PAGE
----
Howell Mountain History
About 125 years ago, in 1888, Winfield S. Keyes had the foresight to plant a vineyard on Howell Mountain. The rocky, shallow soils, the abundance of wind and fog, and the remoteness of Howell Mountain terroir were reminiscent of Europe where some of the best wines in the world were being produced. Keyes believed that Napa Valley could achieve the same distinction – and he was right. Keyes received recognition for his wines at the Paris Exposition of 1900, bringing instant fame to Howell Mountain.
Located near the town of Angwin, at roughly 1,600-1,850 feet elevation, Keyes Vineyard sits adjacent to the Las Posadas State Forest, and well above the fog that frequently rolls into Napa Valley in the evening, resulting in nights that are slightly warmer than those in the valley below. Meanwhile, the high altitude keeps daytime temperatures cooler. Harvest comes later, and the long hang-times allow for the development of deep, complex flavors. The summer days range from 55 to 90 degrees, with cool nights preserving the acidity.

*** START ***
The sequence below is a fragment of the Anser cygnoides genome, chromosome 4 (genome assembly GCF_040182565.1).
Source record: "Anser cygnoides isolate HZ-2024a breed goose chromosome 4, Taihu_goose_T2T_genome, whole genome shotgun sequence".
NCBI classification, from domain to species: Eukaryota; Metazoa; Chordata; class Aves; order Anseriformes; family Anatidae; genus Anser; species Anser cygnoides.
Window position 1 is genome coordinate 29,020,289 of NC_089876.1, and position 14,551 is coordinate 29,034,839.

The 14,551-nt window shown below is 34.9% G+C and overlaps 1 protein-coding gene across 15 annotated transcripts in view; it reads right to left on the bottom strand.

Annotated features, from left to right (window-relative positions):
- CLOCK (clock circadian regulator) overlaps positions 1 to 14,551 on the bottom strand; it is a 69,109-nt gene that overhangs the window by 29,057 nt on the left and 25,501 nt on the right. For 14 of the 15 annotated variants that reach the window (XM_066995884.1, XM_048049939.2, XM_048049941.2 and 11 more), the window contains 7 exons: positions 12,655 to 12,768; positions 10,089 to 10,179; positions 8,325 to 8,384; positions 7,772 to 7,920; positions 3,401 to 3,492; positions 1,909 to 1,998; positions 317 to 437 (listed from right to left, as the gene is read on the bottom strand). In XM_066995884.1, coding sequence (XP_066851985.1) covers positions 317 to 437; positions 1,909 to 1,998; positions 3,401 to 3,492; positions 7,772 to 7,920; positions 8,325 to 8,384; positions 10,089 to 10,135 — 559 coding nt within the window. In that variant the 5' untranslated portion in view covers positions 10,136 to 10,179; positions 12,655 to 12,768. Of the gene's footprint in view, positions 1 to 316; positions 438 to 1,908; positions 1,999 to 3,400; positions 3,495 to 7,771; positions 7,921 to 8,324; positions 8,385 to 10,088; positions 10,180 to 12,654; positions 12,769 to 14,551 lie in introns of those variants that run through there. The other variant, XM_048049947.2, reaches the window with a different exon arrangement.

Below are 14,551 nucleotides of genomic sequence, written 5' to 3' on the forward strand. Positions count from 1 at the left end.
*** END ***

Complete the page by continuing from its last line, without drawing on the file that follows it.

The mountainous soil is predominantly volcanic and shallow with low fertility, and the distinct minerality found in wines from Howell Mountain is the terroir of the mountain shining through.
A Key Ingredient in Napa Valley Wines
We source fruit from this vineyard for Freemark Abbey’s Napa Valley Merlot and Chardonnay. The merlot produced from this vineyard expresses dark fruits like blackberry and currant, and the Chardonnay expresses crisp citrus and stone fruit flavors.